A Lasting Influence in Golf Descends From a Boxing Legend

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The L.P.G.A., the Masters tournament, the P.G.A. of America, the PGA Tour and the United States Golf Association founded the First Tee program in 1997, the year Tiger Woods became the first African-American to win the Masters. Barrow joined the organization in 2000; at the time, he was chief executive of Izzo Systems, the golf bag manufacturer that introduced the dual strap for carry bags.

“It came down to a question of selling golf bags or impacting the lives of young people,” said Barrow, who became chief executive in 2008.

That sense of responsibility came from his father and his mother, Marva, Louis’s first wife.

“I observed the two of them giving back, and that really impacted me,” said Barrow, 70, who was 33 when his father died, in April 1981, and was buried in Arlington National Cemetery on special orders from President Ronald Reagan.

Barrow learned early the influence one person can have. He was 4 when his father, a year into his retirement from boxing, challenged the P.G.A. of America’s Caucasian-only policy by accepting an invitation to play in the 1952 San Diego Open as an exempt amateur. He missed the 36-hole cut, but the precedent of a black man playing in a P.G.A.-sponsored event had been established, even though the P.G.A. did not change its policy until 1961.

Louis took up the game in his early 20s. Barrow first played with his father when he was 5 or 6. They played at Pipe O’ Peace, a course 30 miles south of Chicago that was favored by Louis and other notable black golfers. It was renamed Joe Louis “The Champ” golf course in 1986.

Barrow said golf with his father was special “because there were no interruptions.”

“When we had lunch or dinner together, people always came to our table because they wanted an autograph from the champ,” he added.

“On the golf course it was just me and my father. He would talk about the Max Schmeling fights, share other stories, and also talk about the responsibilities of being a man. That all happened on a golf course.”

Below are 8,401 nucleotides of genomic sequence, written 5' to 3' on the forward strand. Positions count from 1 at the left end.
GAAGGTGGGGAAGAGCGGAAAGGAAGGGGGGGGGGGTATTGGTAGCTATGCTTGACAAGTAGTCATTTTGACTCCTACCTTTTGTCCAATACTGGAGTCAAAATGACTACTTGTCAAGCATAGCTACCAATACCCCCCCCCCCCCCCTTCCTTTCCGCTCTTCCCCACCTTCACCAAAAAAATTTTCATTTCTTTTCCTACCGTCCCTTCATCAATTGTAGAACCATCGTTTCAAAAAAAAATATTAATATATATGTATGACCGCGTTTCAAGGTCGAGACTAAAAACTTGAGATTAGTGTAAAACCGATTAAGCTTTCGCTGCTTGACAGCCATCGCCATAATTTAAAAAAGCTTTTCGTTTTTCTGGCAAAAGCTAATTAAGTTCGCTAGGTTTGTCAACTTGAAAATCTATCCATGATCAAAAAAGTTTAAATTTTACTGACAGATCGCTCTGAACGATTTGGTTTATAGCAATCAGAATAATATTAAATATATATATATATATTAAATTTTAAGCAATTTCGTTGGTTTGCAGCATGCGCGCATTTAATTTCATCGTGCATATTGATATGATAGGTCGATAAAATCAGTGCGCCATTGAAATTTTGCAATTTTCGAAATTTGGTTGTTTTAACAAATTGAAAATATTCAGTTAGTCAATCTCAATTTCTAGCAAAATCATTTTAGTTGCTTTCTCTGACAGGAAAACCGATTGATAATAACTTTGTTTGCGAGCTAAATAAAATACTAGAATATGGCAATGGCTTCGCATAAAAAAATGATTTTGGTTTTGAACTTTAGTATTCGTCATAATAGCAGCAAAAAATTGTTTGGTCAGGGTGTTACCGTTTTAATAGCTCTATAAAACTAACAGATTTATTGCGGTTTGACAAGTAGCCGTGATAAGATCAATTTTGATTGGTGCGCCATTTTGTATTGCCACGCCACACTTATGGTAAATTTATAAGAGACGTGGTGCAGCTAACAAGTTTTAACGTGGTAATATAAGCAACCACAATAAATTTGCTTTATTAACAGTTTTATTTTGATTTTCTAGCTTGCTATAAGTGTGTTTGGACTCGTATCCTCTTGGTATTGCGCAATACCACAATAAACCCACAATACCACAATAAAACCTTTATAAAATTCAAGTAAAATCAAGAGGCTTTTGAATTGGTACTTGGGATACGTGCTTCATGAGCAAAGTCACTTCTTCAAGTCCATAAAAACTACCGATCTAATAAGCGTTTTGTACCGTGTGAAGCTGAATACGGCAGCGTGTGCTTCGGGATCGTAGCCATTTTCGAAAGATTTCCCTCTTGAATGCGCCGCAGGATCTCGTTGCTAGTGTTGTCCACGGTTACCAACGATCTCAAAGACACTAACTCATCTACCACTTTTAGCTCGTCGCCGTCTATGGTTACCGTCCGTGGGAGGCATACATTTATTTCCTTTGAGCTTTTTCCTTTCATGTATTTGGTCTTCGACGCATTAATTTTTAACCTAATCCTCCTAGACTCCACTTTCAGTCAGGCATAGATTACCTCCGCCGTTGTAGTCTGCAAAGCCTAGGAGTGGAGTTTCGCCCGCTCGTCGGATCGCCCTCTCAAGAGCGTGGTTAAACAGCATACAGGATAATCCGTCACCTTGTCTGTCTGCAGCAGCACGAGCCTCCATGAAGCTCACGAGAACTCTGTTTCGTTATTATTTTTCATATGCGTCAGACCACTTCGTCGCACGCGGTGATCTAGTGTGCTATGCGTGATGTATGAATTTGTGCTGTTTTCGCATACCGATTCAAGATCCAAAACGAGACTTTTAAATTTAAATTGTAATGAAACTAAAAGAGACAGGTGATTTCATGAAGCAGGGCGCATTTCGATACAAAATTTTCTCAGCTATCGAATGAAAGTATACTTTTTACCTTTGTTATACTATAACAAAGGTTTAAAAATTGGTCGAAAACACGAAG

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Barrow, pictured in 2013, will retire at the end of the year as chief executive of the First Tee, which provides affordable access to golf for children.

Credit
The First Tee

Barrow remembers also playing with Jesse Owens and Althea Gibson.

What he learned from his father, and he appreciates more today, he said, “is golf forces people to talk, to be human, instead of looking at a television or the screen of a smartphone.”

Louis was known to play as many as 45 holes at a time. Barrow has celebrated milestones in his life with similar marathons. He played 50 holes on his 50th birthday and 60 on his 60th birthday, carrying his bag both times.

In bringing the sport to disadvantaged communities, Barrow said he quickly realized that the First Tee program could have far greater impact as a “youth development organization as opposed to strictly a golf development organization.”

Its Life Skills Experience, which is built around nine core values including integrity, respect and perseverance, now teaches interpersonal relations, self-management and goal-setting at 1,200 golf courses. Its National School Program has been introduced to more than 9,000 schools, and the First Tee also works with 1,200 youth development organizations like Y.M.C.A.s and Boys and Girls Clubs across the United States.

The First Tee’s programs reached 5.3 million young people in 2016; nearly half of the participants in the golf programs are minorities, and 39 percent are girls.

The scope of what the First Tee does has expanded, but, Barrow said, “the mission hasn’t changed.”

That starts with providing its participants with coaches, teachers and mentors. Seeking more than an instructional relationship, the organization seeks to promote lifelong relationships.

Drake Moseley participated in First Tee programs outside Houston for nine years before attending Talladega College in Alabama, from which he graduated in 2016.

The lesson that most sticks with him from the First Tee is his first one. He remembers sitting in a circle with 25 others and being taught how to introduce himself to others, with a firm handshake and the proper exchange of names.

“That was even before we got into the golf,” said Moseley, who attained a full-time position at the First Tee’s headquarters in St. Augustine, Fla., upon graduation. “The first thing you learn is how to carry yourself.”

Taryn Lee spent eight years with the First Tee of Greater Sacramento, which helped her get a golf scholarship at the University of California, Irvine, and an internship with the accounting firm PricewaterhouseCoopers, where she now works as a senior associate. Thanks to the First Tee, she said, “now I can do anything with my life.”

Barrow has left a legacy for himself in golf, but he is sorry to see Joe Louis Arena close.

“If you don’t remember what people contribute to society, our society will be defined by people who may not contribute like others in our past,” he said.

Sports franchises that sell naming rights, he added, are missing opportunities to recognize people who made significant contributions to society. That the Joe Louis name no longer will be a part of the Detroit sports landscape, Barrow said, “gives me more drive to make sure his name will not be forgotten.”



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